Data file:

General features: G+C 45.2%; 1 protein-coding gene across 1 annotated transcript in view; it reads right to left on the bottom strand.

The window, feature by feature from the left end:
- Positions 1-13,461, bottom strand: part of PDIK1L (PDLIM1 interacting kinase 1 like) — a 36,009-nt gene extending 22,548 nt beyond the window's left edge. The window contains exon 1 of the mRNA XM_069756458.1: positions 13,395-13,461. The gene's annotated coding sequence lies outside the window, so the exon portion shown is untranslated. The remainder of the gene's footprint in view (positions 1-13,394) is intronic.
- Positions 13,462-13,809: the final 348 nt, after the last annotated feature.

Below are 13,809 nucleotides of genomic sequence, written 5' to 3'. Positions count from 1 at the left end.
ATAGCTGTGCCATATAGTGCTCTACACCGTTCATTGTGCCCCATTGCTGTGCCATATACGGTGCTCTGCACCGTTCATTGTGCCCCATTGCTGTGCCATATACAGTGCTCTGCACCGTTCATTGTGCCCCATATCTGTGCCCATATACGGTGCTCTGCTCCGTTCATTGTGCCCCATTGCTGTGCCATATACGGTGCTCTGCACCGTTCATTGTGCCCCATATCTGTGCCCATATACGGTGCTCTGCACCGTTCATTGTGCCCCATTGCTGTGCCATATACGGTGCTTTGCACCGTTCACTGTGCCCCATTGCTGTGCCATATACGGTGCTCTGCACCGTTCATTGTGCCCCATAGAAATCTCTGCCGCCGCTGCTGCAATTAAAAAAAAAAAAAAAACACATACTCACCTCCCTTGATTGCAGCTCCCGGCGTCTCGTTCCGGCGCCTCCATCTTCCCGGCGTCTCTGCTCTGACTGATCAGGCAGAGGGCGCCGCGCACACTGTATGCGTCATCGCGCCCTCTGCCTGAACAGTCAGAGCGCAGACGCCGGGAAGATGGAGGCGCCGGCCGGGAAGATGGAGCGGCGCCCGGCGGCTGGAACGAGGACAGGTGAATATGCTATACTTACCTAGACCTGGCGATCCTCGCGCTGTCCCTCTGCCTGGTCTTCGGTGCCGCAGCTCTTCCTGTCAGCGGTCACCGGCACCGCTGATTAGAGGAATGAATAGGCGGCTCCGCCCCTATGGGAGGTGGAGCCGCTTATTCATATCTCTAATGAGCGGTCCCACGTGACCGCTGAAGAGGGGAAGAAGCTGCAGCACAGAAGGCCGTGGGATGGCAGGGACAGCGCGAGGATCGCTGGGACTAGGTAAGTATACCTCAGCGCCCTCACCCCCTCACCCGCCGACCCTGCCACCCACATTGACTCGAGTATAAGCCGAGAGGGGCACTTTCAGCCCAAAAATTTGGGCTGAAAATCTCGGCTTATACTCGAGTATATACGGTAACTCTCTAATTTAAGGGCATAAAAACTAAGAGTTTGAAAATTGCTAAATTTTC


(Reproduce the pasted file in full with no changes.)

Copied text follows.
General features: G+C 45.2%; 1 protein-coding gene across 1 annotated transcript in view; it reads right to left on the bottom strand.

The window, feature by feature from the left end:
- Positions 1-13,461, bottom strand: part of PDIK1L (PDLIM1 interacting kinase 1 like) — a 36,009-nt gene extending 22,548 nt beyond the window's left edge. The window contains exon 1 of the mRNA XM_069756458.1: positions 13,395-13,461. The gene's annotated coding sequence lies outside the window, so the exon portion shown is untranslated. The remainder of the gene's footprint in view (positions 1-13,394) is intronic.
- Positions 13,462-13,809: the final 348 nt, after the last annotated feature.

Below are 13,809 nucleotides of genomic sequence, written 5' to 3'. Positions count from 1 at the left end.
ATAGCTGTGCCATATAGTGCTCTACACCGTTCATTGTGCCCCATTGCTGTGCCATATACGGTGCTCTGCACCGTTCATTGTGCCCCATTGCTGTGCCATATACAGTGCTCTGCACCGTTCATTGTGCCCCATATCTGTGCCCATATACGGTGCTCTGCTCCGTTCATTGTGCCCCATTGCTGTGCCATATACGGTGCTCTGCACCGTTCATTGTGCCCCATATCTGTGCCCATATACGGTGCTCTGCACCGTTCATTGTGCCCCATTGCTGTGCCATATACGGTGCTTTGCACCGTTCACTGTGCCCCATTGCTGTGCCATATACGGTGCTCTGCACCGTTCATTGTGCCCCATAGAAATCTCTGCCGCCGCTGCTGCAATTAAAAAAAAAAAAAAAACACATACTCACCTCCCTTGATTGCAGCTCCCGGCGTCTCGTTCCGGCGCCTCCATCTTCCCGGCGTCTCTGCTCTGACTGATCAGGCAGAGGGCGCCGCGCACACTGTATGCGTCATCGCGCCCTCTGCCTGAACAGTCAGAGCGCAGACGCCGGGAAGATGGAGGCGCCGGCCGGGAAGATGGAGCGGCGCCCGGCGGCTGGAACGAGGACAGGTGAATATGCTATACTTACCTAGACCTGGCGATCCTCGCGCTGTCCCTCTGCCTGGTCTTCGGTGCCGCAGCTCTTCCTGTCAGCGGTCACCGGCACCGCTGATTAGAGGAATGAATAGGCGGCTCCGCCCCTATGGGAGGTGGAGCCGCTTATTCATATCTCTAATGAGCGGTCCCACGTGACCGCTGAAGAGGGGAAGAAGCTGCAGCACAGAAGGCCGTGGGATGGCAGGGACAGCGCGAGGATCGCTGGGACTAGGTAAGTATACCTCAGCGCCCTCACCCCCTCACCCGCCGACCCTGCCACCCACATTGACTCGAGTATAAGCCGAGAGGGGCACTTTCAGCCCAAAAATTTGGGCTGAAAATCTCGGCTTATACTCGAGTATATACGGTAACTCTCTAATTTAAGGGCATAAAAACTAAGAGTTTGAAAATTGCTAAATTTTC